Just in case, you are wondering how much this service is delivered to the women. Healthcare is 100% free for pregnant women who live in Ondo State. Healthcare for children in Ondo is free from the incubator to 5 years. 100% free!

That is what leaders do. They articulate an agenda, they get on purpose, they follow through with excellent execution, they track performance, they fix problems along the way, simply put, they get on with the programme of serving and protecting their people.

What Mimiko has achieved in healthcare in Ondo fits the universal definition of good governance and purposeful leadership. This is evident in the awards and endorsements of his revolutionary healthcare programmes from global institutions like the World Bank, World Health Organization, the United Nations agencies like UNICEF, and the UK-based think-tank, Chatham House.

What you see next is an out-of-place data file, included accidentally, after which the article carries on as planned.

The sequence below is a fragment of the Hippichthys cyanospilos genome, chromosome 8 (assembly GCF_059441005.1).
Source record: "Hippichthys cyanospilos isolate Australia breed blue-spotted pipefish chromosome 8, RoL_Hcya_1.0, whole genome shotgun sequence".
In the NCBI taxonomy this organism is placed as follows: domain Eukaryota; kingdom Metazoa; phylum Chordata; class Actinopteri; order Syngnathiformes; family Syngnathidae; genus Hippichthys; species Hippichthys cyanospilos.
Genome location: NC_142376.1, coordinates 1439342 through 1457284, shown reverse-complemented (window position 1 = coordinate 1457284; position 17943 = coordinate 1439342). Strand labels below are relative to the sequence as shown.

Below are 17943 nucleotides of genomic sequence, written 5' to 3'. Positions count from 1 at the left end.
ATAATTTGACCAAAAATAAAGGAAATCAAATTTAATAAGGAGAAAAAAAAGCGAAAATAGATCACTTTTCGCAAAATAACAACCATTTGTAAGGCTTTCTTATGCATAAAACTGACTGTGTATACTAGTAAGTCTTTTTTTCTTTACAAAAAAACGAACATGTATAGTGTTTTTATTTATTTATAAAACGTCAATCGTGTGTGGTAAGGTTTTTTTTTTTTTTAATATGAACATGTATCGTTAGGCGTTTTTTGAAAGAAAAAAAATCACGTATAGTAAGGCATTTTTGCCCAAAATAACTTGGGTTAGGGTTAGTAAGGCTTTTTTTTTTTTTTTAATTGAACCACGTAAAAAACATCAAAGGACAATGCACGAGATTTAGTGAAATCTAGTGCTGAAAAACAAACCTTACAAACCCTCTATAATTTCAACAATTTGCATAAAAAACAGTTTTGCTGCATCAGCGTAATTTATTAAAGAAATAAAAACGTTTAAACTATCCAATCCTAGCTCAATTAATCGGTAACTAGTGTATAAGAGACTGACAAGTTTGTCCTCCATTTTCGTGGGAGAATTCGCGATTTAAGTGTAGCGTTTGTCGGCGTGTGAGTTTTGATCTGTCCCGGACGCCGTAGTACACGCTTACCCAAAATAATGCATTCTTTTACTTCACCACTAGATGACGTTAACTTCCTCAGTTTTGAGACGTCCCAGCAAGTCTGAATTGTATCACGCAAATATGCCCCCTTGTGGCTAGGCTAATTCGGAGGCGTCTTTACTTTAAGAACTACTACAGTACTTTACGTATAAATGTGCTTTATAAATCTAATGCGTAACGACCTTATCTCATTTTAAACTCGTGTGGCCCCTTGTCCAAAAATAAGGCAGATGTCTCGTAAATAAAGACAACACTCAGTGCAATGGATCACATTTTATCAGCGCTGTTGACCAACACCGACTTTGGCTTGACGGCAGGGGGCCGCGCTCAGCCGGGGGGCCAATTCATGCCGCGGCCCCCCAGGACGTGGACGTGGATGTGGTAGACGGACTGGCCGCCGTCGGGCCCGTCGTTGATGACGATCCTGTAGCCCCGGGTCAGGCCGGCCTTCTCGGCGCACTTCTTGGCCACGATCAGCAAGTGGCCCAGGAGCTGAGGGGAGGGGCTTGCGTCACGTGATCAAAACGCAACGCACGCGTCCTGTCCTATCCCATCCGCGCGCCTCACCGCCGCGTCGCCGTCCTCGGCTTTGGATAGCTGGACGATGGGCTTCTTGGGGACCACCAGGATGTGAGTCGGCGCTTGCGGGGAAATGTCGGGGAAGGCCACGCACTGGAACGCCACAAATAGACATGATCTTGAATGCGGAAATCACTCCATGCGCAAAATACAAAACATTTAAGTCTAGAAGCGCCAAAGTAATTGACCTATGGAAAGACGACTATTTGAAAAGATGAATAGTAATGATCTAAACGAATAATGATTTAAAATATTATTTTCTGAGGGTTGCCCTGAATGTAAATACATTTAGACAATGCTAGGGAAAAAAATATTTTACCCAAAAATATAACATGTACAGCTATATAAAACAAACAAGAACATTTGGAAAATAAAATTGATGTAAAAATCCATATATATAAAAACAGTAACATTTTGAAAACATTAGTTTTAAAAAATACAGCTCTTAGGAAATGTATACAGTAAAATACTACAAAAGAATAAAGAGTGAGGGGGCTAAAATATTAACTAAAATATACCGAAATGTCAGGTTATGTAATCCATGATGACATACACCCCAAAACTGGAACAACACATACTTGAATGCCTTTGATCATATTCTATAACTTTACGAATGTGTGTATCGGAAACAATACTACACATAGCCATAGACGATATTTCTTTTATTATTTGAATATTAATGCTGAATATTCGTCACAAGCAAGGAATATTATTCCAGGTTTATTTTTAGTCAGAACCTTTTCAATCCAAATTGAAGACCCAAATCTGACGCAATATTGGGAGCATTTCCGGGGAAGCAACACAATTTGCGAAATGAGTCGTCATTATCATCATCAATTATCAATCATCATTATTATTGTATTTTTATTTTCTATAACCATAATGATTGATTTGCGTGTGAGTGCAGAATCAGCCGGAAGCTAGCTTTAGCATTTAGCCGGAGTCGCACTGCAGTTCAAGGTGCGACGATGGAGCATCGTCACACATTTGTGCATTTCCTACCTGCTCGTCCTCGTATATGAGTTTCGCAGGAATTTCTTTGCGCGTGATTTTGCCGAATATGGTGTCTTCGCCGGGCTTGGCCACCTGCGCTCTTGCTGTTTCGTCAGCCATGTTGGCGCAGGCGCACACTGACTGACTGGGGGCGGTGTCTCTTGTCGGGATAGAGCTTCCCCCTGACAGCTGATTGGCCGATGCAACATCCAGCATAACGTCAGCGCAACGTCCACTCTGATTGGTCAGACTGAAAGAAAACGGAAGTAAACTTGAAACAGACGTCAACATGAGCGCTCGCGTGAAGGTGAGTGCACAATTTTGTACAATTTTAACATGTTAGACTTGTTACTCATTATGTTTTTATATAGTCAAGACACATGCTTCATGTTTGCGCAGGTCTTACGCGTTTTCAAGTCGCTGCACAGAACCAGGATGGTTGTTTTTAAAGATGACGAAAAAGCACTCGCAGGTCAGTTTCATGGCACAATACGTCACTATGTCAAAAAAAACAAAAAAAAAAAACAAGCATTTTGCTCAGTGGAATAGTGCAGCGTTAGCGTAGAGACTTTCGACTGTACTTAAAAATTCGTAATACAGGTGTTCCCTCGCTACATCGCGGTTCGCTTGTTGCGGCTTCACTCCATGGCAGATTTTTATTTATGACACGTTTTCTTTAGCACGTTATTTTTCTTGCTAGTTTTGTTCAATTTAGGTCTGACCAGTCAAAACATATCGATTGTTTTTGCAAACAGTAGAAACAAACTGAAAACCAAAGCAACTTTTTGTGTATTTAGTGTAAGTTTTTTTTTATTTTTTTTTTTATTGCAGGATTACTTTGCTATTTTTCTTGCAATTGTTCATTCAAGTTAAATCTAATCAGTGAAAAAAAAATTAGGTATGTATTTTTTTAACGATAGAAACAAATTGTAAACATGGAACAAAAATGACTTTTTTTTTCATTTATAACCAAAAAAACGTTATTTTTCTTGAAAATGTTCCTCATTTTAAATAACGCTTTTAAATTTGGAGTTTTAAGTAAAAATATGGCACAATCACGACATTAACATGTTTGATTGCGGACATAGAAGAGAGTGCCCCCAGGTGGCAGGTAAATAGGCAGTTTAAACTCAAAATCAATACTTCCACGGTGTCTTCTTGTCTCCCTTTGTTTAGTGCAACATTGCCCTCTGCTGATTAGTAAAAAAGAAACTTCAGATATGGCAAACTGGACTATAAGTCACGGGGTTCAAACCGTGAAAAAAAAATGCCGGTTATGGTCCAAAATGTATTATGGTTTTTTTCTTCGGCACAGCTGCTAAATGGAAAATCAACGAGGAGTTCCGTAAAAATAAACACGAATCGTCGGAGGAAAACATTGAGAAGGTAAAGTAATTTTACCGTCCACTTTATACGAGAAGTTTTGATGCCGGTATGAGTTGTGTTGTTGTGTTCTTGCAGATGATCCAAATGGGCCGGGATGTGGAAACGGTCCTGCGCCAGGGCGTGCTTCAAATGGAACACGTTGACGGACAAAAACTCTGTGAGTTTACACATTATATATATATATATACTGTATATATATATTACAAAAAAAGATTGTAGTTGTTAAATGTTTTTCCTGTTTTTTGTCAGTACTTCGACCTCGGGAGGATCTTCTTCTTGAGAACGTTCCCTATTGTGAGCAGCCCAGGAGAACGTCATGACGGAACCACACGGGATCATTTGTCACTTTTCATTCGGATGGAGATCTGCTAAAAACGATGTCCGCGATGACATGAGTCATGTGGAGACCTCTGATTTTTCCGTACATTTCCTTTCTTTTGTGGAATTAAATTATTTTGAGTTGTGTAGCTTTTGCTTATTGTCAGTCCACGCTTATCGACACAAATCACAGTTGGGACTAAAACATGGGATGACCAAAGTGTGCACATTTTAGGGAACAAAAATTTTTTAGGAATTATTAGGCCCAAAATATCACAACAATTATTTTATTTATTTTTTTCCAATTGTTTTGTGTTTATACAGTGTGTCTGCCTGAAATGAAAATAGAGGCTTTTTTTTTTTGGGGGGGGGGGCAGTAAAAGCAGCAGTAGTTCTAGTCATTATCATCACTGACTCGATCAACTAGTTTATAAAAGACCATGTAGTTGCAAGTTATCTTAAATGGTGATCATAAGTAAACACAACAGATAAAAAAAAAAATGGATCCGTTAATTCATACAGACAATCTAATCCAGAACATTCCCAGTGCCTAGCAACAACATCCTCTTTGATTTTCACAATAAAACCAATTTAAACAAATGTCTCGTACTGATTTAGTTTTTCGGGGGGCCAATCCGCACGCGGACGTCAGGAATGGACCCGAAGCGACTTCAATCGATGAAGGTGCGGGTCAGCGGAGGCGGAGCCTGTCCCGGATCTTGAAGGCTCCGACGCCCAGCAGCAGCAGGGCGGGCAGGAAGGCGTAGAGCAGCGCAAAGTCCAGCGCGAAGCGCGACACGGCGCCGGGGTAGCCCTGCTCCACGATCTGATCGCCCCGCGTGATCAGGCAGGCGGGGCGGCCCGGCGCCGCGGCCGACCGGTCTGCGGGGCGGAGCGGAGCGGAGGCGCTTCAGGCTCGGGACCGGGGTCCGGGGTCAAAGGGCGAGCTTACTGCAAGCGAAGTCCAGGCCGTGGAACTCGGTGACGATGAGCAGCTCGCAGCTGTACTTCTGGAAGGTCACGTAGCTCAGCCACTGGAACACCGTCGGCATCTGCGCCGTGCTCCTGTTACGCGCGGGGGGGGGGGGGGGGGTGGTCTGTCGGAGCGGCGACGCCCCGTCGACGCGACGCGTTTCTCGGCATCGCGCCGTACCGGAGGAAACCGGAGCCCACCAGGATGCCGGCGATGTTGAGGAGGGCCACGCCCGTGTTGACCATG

As a matter of fact, the Abiye model, created by Mimiko, has been adopted by the World Bank as a viable template for infant and maternal death reduction in the developing world. Also, its complementing women empowerment programme for traditional birth attendants called Agbebiye – has also been recommended by the World Bank and many African countries are either replicating or adopting it to suit their reality. It makes me wonder what the rest of Nigeria is waiting for.

Governor Olusegun Mimiko (left) at the Chatham House, London Conference on Thursday, June 16, 2016 | John Paul Akinduro
Governor Olusegun Mimiko (left) at the Chatham House, London Conference on Thursday, June 16, 2016 | John Paul Akinduro